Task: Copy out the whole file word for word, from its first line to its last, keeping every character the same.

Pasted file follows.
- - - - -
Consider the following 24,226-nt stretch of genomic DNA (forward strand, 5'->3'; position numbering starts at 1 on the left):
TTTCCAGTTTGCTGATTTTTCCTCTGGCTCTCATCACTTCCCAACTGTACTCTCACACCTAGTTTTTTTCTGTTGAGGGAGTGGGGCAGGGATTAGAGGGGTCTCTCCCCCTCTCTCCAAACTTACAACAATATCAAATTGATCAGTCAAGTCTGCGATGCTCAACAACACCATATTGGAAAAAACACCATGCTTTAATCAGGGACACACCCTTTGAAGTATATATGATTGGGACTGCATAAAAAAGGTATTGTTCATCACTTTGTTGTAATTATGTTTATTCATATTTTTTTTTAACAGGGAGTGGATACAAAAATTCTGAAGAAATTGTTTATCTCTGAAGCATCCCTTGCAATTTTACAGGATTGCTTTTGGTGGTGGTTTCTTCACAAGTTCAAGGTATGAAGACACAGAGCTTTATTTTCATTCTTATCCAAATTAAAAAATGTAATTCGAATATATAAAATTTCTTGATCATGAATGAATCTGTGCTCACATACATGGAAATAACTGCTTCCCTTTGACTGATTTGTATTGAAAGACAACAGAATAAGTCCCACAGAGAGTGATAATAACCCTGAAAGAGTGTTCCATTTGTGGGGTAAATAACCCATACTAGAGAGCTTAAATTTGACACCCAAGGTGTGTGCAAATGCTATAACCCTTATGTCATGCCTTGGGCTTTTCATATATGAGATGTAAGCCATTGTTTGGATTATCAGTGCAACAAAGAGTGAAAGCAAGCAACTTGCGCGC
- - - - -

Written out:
Consider the following 24,226-nt stretch of genomic DNA (forward strand, 5'->3'; position numbering starts at 1 on the left):
TTTCCAGTTTGCTGATTTTTCCTCTGGCTCTCATCACTTCCCAACTGTACTCTCACACCTAGTTTTTTTCTGTTGAGGGAGTGGGGCAGGGATTAGAGGGGTCTCTCCCCCTCTCTCCAAACTTACAACAATATCAAATTGATCAGTCAAGTCTGCGATGCTCAACAACACCATATTGGAAAAAACACCATGCTTTAATCAGGGACACACCCTTTGAAGTATATATGATTGGGACTGCATAAAAAAGGTATTGTTCATCACTTTGTTGTAATTATGTTTATTCATATTTTTTTTTAACAGGGAGTGGATACAAAAATTCTGAAGAAATTGTTTATCTCTGAAGCATCCCTTGCAATTTTACAGGATTGCTTTTGGTGGTGGTTTCTTCACAAGTTCAAGGTATGAAGACACAGAGCTTTATTTTCATTCTTATCCAAATTAAAAAATGTAATTCGAATATATAAAATTTCTTGATCATGAATGAATCTGTGCTCACATACATGGAAATAACTGCTTCCCTTTGACTGATTTGTATTGAAAGACAACAGAATAAGTCCCACAGAGAGTGATAATAACCCTGAAAGAGTGTTCCATTTGTGGGGTAAATAACCCATACTAGAGAGCTTAAATTTGACACCCAAGGTGTGTGCAAATGCTATAACCCTTATGTCATGCCTTGGGCTTTTCATATATGAGATGTAAGCCATTGTTTGGATTATCAGTGCAACAAAGAGTGAAAGCAAGCAACTTGCGCGC